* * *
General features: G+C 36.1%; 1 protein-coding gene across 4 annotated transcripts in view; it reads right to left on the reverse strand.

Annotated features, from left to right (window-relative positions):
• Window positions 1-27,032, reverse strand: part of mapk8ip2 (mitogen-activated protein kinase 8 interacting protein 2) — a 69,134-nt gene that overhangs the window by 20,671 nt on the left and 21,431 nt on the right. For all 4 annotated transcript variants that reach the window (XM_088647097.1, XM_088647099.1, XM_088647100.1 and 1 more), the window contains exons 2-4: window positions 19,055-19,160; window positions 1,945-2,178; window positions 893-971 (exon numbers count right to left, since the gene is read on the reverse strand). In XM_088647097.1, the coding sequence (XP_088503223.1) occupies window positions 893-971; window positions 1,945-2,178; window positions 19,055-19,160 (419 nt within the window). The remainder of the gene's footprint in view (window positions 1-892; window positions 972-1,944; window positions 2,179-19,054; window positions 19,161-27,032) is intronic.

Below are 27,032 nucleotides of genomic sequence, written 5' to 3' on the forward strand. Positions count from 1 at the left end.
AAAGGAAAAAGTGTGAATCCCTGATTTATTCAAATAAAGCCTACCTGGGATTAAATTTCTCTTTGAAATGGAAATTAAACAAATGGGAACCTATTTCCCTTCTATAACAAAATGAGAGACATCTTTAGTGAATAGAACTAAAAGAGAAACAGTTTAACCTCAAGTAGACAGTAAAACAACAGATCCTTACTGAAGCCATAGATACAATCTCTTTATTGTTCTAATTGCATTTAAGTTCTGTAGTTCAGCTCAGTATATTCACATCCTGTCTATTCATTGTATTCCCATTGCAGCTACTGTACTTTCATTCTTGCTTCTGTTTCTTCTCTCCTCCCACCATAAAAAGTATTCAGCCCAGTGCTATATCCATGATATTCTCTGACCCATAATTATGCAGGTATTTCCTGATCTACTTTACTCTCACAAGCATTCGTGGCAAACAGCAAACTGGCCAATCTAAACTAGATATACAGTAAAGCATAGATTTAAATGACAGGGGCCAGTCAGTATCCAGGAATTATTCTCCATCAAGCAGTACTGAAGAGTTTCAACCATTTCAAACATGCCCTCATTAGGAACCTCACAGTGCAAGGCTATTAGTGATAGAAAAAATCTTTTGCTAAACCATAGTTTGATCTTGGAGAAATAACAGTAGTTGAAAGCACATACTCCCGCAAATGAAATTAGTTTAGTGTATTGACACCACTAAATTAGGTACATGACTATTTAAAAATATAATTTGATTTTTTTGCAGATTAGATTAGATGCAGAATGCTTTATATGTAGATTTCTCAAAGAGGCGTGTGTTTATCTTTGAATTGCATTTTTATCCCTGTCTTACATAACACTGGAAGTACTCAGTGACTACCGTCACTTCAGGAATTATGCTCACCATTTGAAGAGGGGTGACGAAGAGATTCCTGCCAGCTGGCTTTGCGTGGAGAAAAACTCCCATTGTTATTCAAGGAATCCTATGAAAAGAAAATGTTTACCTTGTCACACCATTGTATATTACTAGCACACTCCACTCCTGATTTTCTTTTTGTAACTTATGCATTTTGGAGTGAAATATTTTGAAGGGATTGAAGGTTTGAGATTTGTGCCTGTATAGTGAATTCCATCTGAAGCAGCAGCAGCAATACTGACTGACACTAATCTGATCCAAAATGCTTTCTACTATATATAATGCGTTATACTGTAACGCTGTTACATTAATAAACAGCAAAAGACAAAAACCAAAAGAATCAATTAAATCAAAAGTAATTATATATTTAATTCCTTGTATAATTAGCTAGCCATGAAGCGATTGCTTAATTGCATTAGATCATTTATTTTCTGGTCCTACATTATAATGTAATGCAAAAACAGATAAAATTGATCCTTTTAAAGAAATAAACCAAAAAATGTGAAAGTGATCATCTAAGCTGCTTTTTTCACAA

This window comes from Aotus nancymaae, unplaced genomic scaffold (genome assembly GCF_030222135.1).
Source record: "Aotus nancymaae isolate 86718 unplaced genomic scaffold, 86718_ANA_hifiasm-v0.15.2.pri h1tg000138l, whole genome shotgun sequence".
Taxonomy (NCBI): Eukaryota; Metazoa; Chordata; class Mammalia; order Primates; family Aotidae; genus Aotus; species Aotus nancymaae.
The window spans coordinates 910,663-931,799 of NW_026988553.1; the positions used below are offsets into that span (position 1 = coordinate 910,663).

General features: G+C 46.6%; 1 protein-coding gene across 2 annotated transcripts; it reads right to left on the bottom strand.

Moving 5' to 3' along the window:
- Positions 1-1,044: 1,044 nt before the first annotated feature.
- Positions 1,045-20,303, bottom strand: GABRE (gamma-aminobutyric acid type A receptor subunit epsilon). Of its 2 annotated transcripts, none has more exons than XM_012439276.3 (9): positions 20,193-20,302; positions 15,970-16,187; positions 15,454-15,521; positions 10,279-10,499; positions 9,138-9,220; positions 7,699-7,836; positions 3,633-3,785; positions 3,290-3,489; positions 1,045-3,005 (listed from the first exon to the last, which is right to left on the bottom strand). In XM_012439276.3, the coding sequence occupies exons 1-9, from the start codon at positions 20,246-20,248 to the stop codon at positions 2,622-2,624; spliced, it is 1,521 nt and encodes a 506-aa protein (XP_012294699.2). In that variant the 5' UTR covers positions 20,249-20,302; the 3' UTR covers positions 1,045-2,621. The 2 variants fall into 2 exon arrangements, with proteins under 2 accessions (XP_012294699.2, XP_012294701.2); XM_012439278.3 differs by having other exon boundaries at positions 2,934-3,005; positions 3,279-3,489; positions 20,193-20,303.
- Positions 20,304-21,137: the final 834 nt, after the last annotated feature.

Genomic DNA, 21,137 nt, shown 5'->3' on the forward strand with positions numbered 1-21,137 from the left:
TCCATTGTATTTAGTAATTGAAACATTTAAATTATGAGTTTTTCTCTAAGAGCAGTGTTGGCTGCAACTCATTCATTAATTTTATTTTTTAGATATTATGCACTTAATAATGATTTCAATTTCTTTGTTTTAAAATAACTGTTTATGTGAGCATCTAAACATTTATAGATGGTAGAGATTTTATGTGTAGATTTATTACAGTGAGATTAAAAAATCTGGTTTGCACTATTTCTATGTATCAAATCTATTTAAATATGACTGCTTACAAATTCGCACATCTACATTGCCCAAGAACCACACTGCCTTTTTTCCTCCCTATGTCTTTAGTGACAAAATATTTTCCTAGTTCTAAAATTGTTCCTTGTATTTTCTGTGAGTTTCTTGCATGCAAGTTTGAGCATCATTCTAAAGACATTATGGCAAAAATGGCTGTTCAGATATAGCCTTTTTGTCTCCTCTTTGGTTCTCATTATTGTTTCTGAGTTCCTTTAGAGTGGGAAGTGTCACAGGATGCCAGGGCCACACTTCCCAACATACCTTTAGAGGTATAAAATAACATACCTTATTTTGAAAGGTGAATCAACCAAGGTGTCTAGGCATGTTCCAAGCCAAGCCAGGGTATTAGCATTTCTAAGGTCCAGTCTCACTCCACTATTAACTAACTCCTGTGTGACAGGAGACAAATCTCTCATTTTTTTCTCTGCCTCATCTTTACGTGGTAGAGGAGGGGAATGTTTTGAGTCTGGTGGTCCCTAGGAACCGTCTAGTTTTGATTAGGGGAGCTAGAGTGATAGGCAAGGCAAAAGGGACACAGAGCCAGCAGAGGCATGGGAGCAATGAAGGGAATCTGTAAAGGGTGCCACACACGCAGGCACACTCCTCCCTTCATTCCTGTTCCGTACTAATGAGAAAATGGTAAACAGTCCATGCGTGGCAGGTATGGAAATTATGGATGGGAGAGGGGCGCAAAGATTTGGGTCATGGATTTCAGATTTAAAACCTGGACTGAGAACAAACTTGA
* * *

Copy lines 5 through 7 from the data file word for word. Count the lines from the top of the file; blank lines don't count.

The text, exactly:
AAAGGAAAAAGTGTGAATCCCTGATTTATTCAAATAAAGCCTACCTGGGATTAAATTTCTCTTTGAAATGGAAATTAAACAAATGGGAACCTATTTCCCTTCTATAACAAAATGAGAGACATCTTTAGTGAATAGAACTAAAAGAGAAACAGTTTAACCTCAAGTAGACAGTAAAACAACAGATCCTTACTGAAGCCATAGATACAATCTCTTTATTGTTCTAATTGCATTTAAGTTCTGTAGTTCAGCTCAGTATATTCACATCCTGTCTATTCATTGTATTCCCATTGCAGCTACTGTACTTTCATTCTTGCTTCTGTTTCTTCTCTCCTCCCACCATAAAAAGTATTCAGCCCAGTGCTATATCCATGATATTCTCTGACCCATAATTATGCAGGTATTTCCTGATCTACTTTACTCTCACAAGCATTCGTGGCAAACAGCAAACTGGCCAATCTAAACTAGATATACAGTAAAGCATAGATTTAAATGACAGGGGCCAGTCAGTATCCAGGAATTATTCTCCATCAAGCAGTACTGAAGAGTTTCAACCATTTCAAACATGCCCTCATTAGGAACCTCACAGTGCAAGGCTATTAGTGATAGAAAAAATCTTTTGCTAAACCATAGTTTGATCTTGGAGAAATAACAGTAGTTGAAAGCACATACTCCCGCAAATGAAATTAGTTTAGTGTATTGACACCACTAAATTAGGTACATGACTATTTAAAAATATAATTTGATTTTTTTGCAGATTAGATTAGATGCAGAATGCTTTATATGTAGATTTCTCAAAGAGGCGTGTGTTTATCTTTGAATTGCATTTTTATCCCTGTCTTACATAACACTGGAAGTACTCAGTGACTACCGTCACTTCAGGAATTATGCTCACCATTTGAAGAGGGGTGACGAAGAGATTCCTGCCAGCTGGCTTTGCGTGGAGAAAAACTCCCATTGTTATTCAAGGAATCCTATGAAAAGAAAATGTTTACCTTGTCACACCATTGTATATTACTAGCACACTCCACTCCTGATTTTCTTTTTGTAACTTATGCATTTTGGAGTGAAATATTTTGAAGGGATTGAAGGTTTGAGATTTGTGCCTGTATAGTGAATTCCATCTGAAGCAGCAGCAGCAATACTGACTGACACTAATCTGATCCAAAATGCTTTCTACTATATATAATGCGTTATACTGTAACGCTGTTACATTAATAAACAGCAAAAGACAAAAACCAAAAGAATCAATTAAATCAAAAGTAATTATATATTTAATTCCTTGTATAATTAGCTAGCCATGAAGCGATTGCTTAATTGCATTAGATCATTTATTTTCTGGTCCTACATTATAATGTAATGCAAAAACAGATAAAATTGATCCTTTTAAAGAAATAAACCAAAAAATGTGAAAGTGATCATCTAAGCTGCTTTTTTCACAA

This window comes from Aotus nancymaae, unplaced genomic scaffold (genome assembly GCF_030222135.1).
Source record: "Aotus nancymaae isolate 86718 unplaced genomic scaffold, 86718_ANA_hifiasm-v0.15.2.pri h1tg000138l, whole genome shotgun sequence".